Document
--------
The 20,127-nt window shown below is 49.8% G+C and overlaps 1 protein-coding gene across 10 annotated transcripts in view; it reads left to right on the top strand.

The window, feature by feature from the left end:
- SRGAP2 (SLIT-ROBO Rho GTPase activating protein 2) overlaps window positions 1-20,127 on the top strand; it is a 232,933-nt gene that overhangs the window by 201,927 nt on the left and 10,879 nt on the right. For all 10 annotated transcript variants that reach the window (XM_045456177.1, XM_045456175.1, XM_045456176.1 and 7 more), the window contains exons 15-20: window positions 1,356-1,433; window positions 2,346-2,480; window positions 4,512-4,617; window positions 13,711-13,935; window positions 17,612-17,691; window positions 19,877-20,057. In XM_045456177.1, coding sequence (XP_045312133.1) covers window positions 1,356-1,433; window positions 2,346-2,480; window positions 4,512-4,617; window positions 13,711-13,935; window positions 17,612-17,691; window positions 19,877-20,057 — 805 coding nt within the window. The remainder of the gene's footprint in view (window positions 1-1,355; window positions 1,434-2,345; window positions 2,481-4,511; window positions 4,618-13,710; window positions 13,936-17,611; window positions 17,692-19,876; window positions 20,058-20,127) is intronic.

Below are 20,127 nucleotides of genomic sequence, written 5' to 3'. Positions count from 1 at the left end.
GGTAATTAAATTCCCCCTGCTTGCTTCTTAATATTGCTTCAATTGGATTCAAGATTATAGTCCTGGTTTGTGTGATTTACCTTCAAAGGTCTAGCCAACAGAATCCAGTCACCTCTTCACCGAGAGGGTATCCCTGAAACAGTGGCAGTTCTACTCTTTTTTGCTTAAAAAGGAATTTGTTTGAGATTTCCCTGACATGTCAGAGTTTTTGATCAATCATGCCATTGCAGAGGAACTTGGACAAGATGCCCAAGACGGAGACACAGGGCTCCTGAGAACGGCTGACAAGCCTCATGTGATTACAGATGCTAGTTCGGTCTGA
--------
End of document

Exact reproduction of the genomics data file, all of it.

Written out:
The 20,127-nt window shown below is 49.8% G+C and overlaps 1 protein-coding gene across 10 annotated transcripts in view; it reads left to right on the top strand.

The window, feature by feature from the left end:
- SRGAP2 (SLIT-ROBO Rho GTPase activating protein 2) overlaps window positions 1-20,127 on the top strand; it is a 232,933-nt gene that overhangs the window by 201,927 nt on the left and 10,879 nt on the right. For all 10 annotated transcript variants that reach the window (XM_045456177.1, XM_045456175.1, XM_045456176.1 and 7 more), the window contains exons 15-20: window positions 1,356-1,433; window positions 2,346-2,480; window positions 4,512-4,617; window positions 13,711-13,935; window positions 17,612-17,691; window positions 19,877-20,057. In XM_045456177.1, coding sequence (XP_045312133.1) covers window positions 1,356-1,433; window positions 2,346-2,480; window positions 4,512-4,617; window positions 13,711-13,935; window positions 17,612-17,691; window positions 19,877-20,057 — 805 coding nt within the window. The remainder of the gene's footprint in view (window positions 1-1,355; window positions 1,434-2,345; window positions 2,481-4,511; window positions 4,618-13,710; window positions 13,936-17,611; window positions 17,692-19,876; window positions 20,058-20,127) is intronic.

Below are 20,127 nucleotides of genomic sequence, written 5' to 3'. Positions count from 1 at the left end.
GGTAATTAAATTCCCCCTGCTTGCTTCTTAATATTGCTTCAATTGGATTCAAGATTATAGTCCTGGTTTGTGTGATTTACCTTCAAAGGTCTAGCCAACAGAATCCAGTCACCTCTTCACCGAGAGGGTATCCCTGAAACAGTGGCAGTTCTACTCTTTTTTGCTTAAAAAGGAATTTGTTTGAGATTTCCCTGACATGTCAGAGTTTTTGATCAATCATGCCATTGCAGAGGAACTTGGACAAGATGCCCAAGACGGAGACACAGGGCTCCTGAGAACGGCTGACAAGCCTCATGTGATTACAGATGCTAGTTCGGTCTGA